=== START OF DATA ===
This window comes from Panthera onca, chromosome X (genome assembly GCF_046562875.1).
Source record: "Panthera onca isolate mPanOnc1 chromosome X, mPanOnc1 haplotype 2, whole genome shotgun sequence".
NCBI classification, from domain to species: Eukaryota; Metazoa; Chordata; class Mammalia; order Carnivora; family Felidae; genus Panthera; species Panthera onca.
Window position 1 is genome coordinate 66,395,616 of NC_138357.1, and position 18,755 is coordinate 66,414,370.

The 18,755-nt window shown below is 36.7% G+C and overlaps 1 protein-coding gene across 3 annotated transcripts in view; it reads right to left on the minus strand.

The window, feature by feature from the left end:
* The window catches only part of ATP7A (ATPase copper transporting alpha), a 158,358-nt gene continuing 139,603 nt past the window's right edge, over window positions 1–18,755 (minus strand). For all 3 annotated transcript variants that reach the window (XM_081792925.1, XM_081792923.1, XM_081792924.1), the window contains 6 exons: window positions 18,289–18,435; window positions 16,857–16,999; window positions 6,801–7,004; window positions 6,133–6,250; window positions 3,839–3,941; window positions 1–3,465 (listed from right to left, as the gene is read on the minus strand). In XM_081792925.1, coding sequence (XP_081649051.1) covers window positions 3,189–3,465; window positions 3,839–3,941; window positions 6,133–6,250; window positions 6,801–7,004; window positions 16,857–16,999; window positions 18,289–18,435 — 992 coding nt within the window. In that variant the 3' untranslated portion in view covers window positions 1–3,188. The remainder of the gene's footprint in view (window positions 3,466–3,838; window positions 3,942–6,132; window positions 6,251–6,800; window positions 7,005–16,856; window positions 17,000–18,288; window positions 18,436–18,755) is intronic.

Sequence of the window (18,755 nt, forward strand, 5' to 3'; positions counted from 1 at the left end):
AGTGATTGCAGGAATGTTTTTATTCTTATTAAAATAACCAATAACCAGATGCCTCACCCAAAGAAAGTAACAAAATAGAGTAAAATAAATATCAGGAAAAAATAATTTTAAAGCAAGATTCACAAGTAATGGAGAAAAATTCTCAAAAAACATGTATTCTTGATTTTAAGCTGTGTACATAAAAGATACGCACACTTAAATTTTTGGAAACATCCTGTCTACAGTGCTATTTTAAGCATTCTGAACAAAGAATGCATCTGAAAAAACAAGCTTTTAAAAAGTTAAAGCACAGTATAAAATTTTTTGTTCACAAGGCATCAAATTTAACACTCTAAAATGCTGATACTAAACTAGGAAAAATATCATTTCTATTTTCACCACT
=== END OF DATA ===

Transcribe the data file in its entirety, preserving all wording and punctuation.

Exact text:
This window comes from Panthera onca, chromosome X (genome assembly GCF_046562875.1).
Source record: "Panthera onca isolate mPanOnc1 chromosome X, mPanOnc1 haplotype 2, whole genome shotgun sequence".
NCBI classification, from domain to species: Eukaryota; Metazoa; Chordata; class Mammalia; order Carnivora; family Felidae; genus Panthera; species Panthera onca.
Window position 1 is genome coordinate 66,395,616 of NC_138357.1, and position 18,755 is coordinate 66,414,370.

The 18,755-nt window shown below is 36.7% G+C and overlaps 1 protein-coding gene across 3 annotated transcripts in view; it reads right to left on the minus strand.

The window, feature by feature from the left end:
* The window catches only part of ATP7A (ATPase copper transporting alpha), a 158,358-nt gene continuing 139,603 nt past the window's right edge, over window positions 1–18,755 (minus strand). For all 3 annotated transcript variants that reach the window (XM_081792925.1, XM_081792923.1, XM_081792924.1), the window contains 6 exons: window positions 18,289–18,435; window positions 16,857–16,999; window positions 6,801–7,004; window positions 6,133–6,250; window positions 3,839–3,941; window positions 1–3,465 (listed from right to left, as the gene is read on the minus strand). In XM_081792925.1, coding sequence (XP_081649051.1) covers window positions 3,189–3,465; window positions 3,839–3,941; window positions 6,133–6,250; window positions 6,801–7,004; window positions 16,857–16,999; window positions 18,289–18,435 — 992 coding nt within the window. In that variant the 3' untranslated portion in view covers window positions 1–3,188. The remainder of the gene's footprint in view (window positions 3,466–3,838; window positions 3,942–6,132; window positions 6,251–6,800; window positions 7,005–16,856; window positions 17,000–18,288; window positions 18,436–18,755) is intronic.

Sequence of the window (18,755 nt, forward strand, 5' to 3'; positions counted from 1 at the left end):
AGTGATTGCAGGAATGTTTTTATTCTTATTAAAATAACCAATAACCAGATGCCTCACCCAAAGAAAGTAACAAAATAGAGTAAAATAAATATCAGGAAAAAATAATTTTAAAGCAAGATTCACAAGTAATGGAGAAAAATTCTCAAAAAACATGTATTCTTGATTTTAAGCTGTGTACATAAAAGATACGCACACTTAAATTTTTGGAAACATCCTGTCTACAGTGCTATTTTAAGCATTCTGAACAAAGAATGCATCTGAAAAAACAAGCTTTTAAAAAGTTAAAGCACAGTATAAAATTTTTTGTTCACAAGGCATCAAATTTAACACTCTAAAATGCTGATACTAAACTAGGAAAAATATCATTTCTATTTTCACCACT